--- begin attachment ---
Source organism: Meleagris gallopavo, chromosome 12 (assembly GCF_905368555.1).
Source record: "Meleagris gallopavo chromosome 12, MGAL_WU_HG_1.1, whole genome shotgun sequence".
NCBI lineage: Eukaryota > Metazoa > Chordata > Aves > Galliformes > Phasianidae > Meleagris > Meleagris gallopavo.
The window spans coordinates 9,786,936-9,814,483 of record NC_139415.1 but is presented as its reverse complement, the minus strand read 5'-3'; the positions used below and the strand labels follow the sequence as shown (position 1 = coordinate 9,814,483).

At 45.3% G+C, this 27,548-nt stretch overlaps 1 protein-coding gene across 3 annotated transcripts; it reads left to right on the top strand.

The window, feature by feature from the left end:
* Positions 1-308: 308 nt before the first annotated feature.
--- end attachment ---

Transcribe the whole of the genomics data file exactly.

Source organism: Meleagris gallopavo, chromosome 12 (assembly GCF_905368555.1).
Source record: "Meleagris gallopavo chromosome 12, MGAL_WU_HG_1.1, whole genome shotgun sequence".
NCBI lineage: Eukaryota > Metazoa > Chordata > Aves > Galliformes > Phasianidae > Meleagris > Meleagris gallopavo.
The window spans coordinates 9,786,936-9,814,483 of record NC_139415.1 but is presented as its reverse complement, the minus strand read 5'-3'; the positions used below and the strand labels follow the sequence as shown (position 1 = coordinate 9,814,483).

At 45.3% G+C, this 27,548-nt stretch overlaps 1 protein-coding gene across 3 annotated transcripts; it reads left to right on the top strand.

The window, feature by feature from the left end:
* Positions 1-308: 308 nt before the first annotated feature.